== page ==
Are we really to believe that when a piece of dough is baked within eighteen minutes, it is a consecrated and holy artifact – fit for the exalted Mitzvah of ‘Matzah,’ but when it lingers for one more minute unbaked, it becomes the unholy and repugnant item of severe sin – ‘Chametz?’ Why would one minute make such a big difference to G‑d?”

“What good does it do for an infinite G‑d, or anyone else, whether or not I wrap the black straps of Teffilin around my arms, or whether I observe the sundry laws of Shabbos or Kashrus?” There are those who would argue that it is actually demeaning to suggest that an almighty and unbounded G‑d would concern Himself with such seemingly trivial matters.

Judaism, however, stands firm in its belief to the contrary. Perhaps one of Judaism’s most revolutionary contributions to theology and the G‑d/man relationship is the notion that G‑d can be found in the finite as much as the infinite; that we serve G‑d with our hands as much as with our brains.

G‑d’s true greatness and infinitude is expressed in the fact that He is not excluded from the finite. While most things that are infinite lack the characteristic of finitude, G‑d, who is the ultimate and quintessential model of infinitude, cannot be banished from the finite, for that in itself would constitute the gravest of limitations.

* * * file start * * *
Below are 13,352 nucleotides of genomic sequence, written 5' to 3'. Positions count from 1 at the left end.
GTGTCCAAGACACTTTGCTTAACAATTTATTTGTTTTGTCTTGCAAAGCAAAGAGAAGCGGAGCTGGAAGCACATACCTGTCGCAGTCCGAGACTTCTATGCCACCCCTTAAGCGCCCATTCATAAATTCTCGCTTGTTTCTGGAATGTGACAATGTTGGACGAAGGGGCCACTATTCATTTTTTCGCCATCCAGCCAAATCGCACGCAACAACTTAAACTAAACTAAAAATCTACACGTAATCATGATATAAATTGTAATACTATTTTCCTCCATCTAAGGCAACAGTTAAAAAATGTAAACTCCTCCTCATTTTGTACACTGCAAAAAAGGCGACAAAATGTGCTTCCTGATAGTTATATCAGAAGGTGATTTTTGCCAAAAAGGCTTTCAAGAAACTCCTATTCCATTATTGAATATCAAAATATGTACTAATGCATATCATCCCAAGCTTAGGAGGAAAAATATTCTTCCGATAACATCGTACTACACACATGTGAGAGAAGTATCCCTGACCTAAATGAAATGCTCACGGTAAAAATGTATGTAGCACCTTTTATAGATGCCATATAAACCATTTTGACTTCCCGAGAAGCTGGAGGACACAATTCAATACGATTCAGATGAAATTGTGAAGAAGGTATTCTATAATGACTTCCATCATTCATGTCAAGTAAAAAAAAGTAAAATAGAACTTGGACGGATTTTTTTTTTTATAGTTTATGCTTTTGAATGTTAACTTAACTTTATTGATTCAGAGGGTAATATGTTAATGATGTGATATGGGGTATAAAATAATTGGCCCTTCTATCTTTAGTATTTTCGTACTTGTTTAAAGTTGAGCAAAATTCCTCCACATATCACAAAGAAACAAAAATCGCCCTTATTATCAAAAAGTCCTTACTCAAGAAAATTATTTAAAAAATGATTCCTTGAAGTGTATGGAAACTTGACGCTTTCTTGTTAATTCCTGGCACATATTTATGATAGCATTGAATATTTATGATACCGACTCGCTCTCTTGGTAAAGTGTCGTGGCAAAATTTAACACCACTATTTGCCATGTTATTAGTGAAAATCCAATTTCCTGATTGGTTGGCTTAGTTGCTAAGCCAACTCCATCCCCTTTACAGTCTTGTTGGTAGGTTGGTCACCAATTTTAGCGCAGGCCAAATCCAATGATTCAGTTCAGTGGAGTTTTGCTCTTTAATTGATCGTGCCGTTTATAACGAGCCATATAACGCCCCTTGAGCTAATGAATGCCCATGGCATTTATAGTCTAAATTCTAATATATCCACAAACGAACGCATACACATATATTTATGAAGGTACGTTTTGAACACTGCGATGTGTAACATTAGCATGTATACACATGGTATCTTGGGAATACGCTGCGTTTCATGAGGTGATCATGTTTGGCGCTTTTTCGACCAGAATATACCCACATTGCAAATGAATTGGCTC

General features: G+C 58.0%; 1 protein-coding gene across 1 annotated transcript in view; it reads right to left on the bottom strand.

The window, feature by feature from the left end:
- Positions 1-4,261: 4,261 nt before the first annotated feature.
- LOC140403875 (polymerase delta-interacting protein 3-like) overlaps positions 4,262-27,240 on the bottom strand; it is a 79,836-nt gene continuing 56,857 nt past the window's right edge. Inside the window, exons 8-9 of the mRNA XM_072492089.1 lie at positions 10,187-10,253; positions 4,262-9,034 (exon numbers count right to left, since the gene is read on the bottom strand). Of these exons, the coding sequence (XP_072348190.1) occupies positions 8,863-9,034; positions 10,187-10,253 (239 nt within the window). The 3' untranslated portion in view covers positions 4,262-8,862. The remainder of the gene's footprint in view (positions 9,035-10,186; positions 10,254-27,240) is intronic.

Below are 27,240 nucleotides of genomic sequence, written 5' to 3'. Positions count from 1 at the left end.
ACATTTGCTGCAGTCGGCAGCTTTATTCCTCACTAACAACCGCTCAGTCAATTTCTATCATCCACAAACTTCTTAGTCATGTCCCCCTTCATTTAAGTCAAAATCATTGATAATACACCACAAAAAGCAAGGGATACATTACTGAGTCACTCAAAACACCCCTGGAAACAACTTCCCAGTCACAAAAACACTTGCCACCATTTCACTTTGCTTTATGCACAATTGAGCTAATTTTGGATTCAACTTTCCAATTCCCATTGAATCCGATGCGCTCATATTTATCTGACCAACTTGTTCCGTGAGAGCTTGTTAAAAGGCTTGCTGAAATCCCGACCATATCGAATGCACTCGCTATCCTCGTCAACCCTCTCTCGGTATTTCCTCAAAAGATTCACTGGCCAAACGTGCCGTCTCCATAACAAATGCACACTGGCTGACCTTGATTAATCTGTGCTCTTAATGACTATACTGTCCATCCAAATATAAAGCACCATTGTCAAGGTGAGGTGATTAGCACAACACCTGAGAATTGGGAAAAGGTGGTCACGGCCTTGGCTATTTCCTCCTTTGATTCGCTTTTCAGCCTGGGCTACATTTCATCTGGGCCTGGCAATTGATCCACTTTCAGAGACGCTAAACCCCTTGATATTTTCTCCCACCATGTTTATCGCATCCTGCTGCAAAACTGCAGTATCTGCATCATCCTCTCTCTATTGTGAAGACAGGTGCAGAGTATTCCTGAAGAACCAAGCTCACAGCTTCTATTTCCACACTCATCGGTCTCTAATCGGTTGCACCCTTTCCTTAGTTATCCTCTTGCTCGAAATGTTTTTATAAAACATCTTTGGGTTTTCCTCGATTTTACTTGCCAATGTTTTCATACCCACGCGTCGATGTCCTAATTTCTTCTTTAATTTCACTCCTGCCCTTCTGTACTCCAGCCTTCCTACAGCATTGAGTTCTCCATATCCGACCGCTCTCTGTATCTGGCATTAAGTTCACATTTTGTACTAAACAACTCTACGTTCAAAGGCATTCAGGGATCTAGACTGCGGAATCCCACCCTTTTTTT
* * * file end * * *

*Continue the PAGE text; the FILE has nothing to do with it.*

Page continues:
When this notion is taken to its logical conclusion, it’s not just imperative that G‑d be present in physical phenomena in a general manner, but rather that He be present in the most extreme and minute aspects of the physical dimension.   

Hence, asserts Jewish theology, G‑d’s presence can be found in all types of finite objects and human behaviors; that the finest margins of time, space, shape, substance, color and, of course,  human actions, make a consequential difference to Him.

For reasons known to Him, there is higher Divine will and favor in specific activities that are carried out within the framework of a given time or place, be it the blowing of the Shofar on Rosh Hashanah or the four species on the holiday of Sukkos, or any of the other multitude of Divine commandments.     

In light of the above we can understand why in this Week’s Parsha, Terumah, G‑d expresses a desire for a dwelling place in our lowliest of worlds and His interest in every aspect and detail, from its construction to its design. We can thus comprehend why an infinite G‑d would involve himself with the shape, size, color and substance of every component and nuance of a physical structure, down to the finest detail.

Through our service of G‑d with all elements of our being, from the highest of intellect to the most detailed of action, may we build for Him a magnificent Temple, both personally as well as cosmically, with the coming of the righteous Moshiach, BBA.